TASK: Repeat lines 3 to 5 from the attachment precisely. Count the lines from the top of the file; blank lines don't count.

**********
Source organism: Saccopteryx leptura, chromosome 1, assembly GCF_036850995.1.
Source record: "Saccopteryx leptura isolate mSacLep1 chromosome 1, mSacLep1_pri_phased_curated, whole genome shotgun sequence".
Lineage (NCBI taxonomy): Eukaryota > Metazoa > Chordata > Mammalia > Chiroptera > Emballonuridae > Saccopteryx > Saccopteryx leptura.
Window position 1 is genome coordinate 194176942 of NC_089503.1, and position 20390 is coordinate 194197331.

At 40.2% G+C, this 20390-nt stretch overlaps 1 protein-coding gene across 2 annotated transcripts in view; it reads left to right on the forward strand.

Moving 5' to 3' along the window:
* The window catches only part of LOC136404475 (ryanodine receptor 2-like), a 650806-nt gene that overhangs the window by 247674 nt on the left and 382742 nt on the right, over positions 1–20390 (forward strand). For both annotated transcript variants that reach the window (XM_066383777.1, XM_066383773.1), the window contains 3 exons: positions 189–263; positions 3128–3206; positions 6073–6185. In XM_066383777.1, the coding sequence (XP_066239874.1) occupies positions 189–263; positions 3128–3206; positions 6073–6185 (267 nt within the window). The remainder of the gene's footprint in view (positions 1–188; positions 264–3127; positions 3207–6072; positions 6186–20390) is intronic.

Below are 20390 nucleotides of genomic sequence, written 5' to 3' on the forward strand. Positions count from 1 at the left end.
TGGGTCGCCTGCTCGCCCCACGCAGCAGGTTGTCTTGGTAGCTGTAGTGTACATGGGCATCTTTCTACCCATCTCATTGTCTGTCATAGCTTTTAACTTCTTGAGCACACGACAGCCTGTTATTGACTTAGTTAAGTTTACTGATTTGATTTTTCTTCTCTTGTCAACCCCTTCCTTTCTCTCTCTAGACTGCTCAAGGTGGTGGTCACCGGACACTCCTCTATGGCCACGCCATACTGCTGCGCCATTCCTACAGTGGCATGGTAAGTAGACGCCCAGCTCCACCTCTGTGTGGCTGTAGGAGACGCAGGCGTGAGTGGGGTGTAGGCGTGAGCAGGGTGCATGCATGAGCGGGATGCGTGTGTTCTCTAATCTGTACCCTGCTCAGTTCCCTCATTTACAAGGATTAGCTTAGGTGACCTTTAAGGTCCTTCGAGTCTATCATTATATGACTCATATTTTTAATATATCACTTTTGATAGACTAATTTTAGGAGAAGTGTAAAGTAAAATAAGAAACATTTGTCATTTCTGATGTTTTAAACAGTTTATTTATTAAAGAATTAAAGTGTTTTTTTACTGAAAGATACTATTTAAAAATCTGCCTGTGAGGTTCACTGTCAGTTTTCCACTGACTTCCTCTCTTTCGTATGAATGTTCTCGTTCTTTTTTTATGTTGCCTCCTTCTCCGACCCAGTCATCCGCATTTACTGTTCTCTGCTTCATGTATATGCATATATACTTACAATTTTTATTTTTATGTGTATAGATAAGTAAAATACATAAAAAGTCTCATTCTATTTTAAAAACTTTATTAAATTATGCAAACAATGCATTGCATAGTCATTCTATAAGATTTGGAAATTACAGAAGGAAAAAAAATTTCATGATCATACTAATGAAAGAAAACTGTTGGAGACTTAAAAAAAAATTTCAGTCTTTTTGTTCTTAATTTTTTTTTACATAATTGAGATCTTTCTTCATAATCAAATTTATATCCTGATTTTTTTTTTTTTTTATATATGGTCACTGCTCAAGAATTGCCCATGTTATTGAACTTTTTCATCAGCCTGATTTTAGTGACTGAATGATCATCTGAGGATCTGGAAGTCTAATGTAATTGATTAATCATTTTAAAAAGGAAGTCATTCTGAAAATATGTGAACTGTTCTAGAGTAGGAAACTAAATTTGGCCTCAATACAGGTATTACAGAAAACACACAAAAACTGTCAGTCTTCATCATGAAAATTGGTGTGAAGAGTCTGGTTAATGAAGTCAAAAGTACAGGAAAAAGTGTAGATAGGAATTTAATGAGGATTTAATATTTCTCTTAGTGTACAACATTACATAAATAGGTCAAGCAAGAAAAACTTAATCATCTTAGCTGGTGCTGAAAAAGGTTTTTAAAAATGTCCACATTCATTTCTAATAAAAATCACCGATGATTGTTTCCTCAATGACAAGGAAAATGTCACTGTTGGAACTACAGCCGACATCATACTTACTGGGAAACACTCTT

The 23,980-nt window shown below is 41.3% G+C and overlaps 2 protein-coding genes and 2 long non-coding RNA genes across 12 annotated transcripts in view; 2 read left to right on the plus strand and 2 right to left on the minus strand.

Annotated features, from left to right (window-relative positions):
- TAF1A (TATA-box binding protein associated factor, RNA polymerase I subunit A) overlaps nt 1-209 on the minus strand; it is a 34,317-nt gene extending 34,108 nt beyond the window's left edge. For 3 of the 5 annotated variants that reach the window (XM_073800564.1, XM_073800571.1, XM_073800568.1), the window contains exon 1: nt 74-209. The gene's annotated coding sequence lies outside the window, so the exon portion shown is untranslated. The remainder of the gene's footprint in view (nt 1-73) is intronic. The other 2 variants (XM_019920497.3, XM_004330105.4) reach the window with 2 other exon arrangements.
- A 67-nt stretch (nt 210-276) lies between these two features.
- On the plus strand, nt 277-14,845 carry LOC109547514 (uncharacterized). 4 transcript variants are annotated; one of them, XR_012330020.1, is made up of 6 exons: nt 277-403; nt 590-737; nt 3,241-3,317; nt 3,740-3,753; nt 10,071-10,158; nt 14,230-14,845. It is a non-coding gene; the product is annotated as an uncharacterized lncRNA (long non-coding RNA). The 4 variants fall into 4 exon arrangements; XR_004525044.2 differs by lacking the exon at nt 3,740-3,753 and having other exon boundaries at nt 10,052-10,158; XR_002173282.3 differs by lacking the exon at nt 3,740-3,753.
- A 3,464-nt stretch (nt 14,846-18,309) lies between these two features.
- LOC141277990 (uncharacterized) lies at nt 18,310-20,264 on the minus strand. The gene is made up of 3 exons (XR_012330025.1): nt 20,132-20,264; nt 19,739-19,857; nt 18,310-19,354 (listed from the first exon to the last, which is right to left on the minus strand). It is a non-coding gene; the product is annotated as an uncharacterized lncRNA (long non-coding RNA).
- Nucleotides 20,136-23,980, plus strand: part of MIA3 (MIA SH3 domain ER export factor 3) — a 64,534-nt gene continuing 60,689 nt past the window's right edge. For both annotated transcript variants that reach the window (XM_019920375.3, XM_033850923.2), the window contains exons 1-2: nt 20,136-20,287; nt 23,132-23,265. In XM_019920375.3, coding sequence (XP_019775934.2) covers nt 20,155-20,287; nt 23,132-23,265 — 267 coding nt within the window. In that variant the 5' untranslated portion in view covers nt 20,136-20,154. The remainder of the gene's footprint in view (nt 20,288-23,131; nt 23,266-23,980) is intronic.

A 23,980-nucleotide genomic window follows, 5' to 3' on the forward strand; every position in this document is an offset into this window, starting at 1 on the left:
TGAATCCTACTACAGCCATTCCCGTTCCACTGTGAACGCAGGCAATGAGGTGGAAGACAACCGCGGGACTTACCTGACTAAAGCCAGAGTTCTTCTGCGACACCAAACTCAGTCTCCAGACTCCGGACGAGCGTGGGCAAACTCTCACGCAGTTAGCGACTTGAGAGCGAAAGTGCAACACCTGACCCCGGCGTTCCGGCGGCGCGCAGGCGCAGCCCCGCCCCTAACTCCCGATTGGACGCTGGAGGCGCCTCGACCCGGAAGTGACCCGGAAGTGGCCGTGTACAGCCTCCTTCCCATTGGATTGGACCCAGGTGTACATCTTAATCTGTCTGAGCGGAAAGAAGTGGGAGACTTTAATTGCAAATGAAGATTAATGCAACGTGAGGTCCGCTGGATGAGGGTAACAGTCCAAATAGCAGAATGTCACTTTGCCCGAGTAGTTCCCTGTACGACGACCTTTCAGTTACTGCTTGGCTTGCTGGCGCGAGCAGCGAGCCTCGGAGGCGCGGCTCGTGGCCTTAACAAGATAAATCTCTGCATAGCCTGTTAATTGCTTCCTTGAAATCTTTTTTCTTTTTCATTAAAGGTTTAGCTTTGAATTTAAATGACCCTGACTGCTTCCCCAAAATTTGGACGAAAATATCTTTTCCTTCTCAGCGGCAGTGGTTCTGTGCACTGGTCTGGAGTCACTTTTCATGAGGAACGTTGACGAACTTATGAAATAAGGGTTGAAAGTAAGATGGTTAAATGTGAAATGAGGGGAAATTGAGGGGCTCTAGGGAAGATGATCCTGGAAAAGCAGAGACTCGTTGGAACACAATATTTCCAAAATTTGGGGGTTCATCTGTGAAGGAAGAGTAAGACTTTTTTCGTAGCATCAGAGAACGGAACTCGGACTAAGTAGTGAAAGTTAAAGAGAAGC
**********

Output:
Lineage (NCBI taxonomy): Eukaryota > Metazoa > Chordata > Mammalia > Chiroptera > Emballonuridae > Saccopteryx > Saccopteryx leptura.
Window position 1 is genome coordinate 194176942 of NC_089503.1, and position 20390 is coordinate 194197331.

At 40.2% G+C, this 20390-nt stretch overlaps 1 protein-coding gene across 2 annotated transcripts in view; it reads left to right on the forward strand.